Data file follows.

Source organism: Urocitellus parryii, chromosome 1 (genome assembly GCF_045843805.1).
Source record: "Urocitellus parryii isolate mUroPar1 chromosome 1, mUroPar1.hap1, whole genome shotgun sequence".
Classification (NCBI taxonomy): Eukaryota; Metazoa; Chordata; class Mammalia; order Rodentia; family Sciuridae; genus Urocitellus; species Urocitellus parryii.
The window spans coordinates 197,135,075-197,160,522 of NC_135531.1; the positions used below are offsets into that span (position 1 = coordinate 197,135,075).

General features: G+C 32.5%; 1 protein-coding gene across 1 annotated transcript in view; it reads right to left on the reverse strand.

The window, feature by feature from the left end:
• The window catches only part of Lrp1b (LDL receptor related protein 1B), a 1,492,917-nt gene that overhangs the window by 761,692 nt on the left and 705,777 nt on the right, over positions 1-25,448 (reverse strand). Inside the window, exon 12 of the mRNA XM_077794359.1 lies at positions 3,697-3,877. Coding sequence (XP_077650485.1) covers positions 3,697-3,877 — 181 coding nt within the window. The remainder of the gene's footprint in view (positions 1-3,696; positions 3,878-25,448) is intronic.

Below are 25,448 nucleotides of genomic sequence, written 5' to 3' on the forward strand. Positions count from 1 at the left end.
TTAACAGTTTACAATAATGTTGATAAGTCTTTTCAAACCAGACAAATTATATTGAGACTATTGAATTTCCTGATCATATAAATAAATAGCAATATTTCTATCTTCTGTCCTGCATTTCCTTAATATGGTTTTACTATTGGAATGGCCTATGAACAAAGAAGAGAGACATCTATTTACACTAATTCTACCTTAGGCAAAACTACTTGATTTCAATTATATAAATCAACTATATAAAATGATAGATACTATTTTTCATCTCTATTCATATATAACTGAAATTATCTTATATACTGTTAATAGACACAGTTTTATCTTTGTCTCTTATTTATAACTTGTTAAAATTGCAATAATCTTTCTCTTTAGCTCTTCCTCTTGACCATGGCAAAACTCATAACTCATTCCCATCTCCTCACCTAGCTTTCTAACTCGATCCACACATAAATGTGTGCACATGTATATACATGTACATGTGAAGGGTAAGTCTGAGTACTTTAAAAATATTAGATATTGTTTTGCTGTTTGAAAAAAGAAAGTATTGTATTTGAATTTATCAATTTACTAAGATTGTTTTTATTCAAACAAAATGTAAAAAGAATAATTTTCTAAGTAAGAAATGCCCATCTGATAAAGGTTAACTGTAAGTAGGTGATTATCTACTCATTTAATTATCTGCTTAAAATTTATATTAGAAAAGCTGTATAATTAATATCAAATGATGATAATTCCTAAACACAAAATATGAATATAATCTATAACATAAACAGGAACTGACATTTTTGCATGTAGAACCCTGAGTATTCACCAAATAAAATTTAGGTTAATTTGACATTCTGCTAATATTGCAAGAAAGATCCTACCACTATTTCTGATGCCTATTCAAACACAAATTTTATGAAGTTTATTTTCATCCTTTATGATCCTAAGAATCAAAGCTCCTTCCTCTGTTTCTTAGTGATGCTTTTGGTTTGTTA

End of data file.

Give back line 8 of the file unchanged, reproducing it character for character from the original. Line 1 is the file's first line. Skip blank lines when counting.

Below are 25,448 nucleotides of genomic sequence, written 5' to 3' on the forward strand. Positions count from 1 at the left end.